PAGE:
This was the first time that any of us had tried to contribute significant changes to an established open-source project so there was some adjustment and learning along the way. We initially created our fork of the necessary repositories to our internal Github with the plan to finish the project before making anything visible publicly. Instead, we found that we wanted to more easily be able to share things with Mesosphere since they had agreed to give us any guidance we might need. It also became apparent that it was too easy to commit things like config that referenced internal resources, or comments that referred to our own JIRA issues. If we kept going that way we were only going to make more work for ourselves cleaning those things up when it came time to submit our changes. By moving our development to repos in Cerner’s Github organization we were able to solve both of these problems at once.

In spite of moving our code into the public Github we still maintained an insular development approach, determined to get everything just right before submitting a perfect polished gem to the upstream project. In hindsight, we should have been less concerned about trying to get everything right all at once and submitted more incremental changes. We thought it would be easier for everyone not to have to deal with our messy work in progress, but after our first pull request for one of the services ended up with over 130 files and a history of 100+ commits we realized that it’s too much to expect the maintainers to review so much at once, especially when they may not be that familiar with DC/OS. Ultimately, they wanted us to carve up that massive patch anyway so it would have been less work for us to do it from the start.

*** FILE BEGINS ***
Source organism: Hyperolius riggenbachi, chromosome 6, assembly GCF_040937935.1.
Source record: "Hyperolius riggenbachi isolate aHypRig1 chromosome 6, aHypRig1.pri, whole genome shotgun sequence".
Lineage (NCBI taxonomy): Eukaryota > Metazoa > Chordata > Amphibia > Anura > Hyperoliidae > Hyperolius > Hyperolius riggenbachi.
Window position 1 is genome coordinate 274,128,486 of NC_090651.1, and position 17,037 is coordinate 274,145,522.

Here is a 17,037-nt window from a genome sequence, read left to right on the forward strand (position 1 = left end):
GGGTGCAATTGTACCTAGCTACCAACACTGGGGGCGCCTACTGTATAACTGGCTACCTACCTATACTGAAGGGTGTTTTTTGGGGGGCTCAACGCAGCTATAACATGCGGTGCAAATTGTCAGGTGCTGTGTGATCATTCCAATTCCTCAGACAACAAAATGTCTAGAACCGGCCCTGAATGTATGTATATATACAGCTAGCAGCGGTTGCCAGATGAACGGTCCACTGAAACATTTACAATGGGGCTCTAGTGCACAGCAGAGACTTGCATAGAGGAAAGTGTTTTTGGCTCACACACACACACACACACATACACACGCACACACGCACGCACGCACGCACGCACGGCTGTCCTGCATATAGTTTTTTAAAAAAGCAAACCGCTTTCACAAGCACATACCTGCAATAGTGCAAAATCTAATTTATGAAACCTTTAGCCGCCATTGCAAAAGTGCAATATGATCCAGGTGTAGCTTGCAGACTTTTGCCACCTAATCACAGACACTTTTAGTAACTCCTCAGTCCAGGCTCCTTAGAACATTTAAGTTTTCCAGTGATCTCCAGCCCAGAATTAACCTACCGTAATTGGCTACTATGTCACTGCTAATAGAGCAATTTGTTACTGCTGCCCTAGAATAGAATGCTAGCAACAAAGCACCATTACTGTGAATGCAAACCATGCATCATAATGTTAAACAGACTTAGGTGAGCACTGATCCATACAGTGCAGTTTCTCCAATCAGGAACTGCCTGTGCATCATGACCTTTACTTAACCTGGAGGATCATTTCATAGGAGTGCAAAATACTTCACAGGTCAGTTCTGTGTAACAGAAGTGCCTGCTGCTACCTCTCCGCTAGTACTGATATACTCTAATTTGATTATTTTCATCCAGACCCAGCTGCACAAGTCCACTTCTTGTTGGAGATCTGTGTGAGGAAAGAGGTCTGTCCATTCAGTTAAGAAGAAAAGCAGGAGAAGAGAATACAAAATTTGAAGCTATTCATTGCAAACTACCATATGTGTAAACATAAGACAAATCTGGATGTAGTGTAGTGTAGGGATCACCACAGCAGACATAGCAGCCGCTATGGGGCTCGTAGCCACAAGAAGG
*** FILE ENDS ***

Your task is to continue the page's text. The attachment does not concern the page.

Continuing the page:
After completing this effort we’ve found that we get even more benefit from Spinnaker than we initially expected. Spinnaker also helps us manage deployments to multiple DC/OS clusters, use Chaos Monkey to test the resiliency of our applications, and even to deploy DC/OS itself on AWS. We’re pleased to announce that our contribution has been accepted by the Spinnaker maintainers and is now available for anyone to use. The Spinnaker community has been great to work with and helped us by answering questions and inviting us to participate in the discussions with other companies that have contributed major functionality to Spinnaker. This is an exciting opportunity to contribute something back to the open-source community and we can’t wait to see where it goes from here.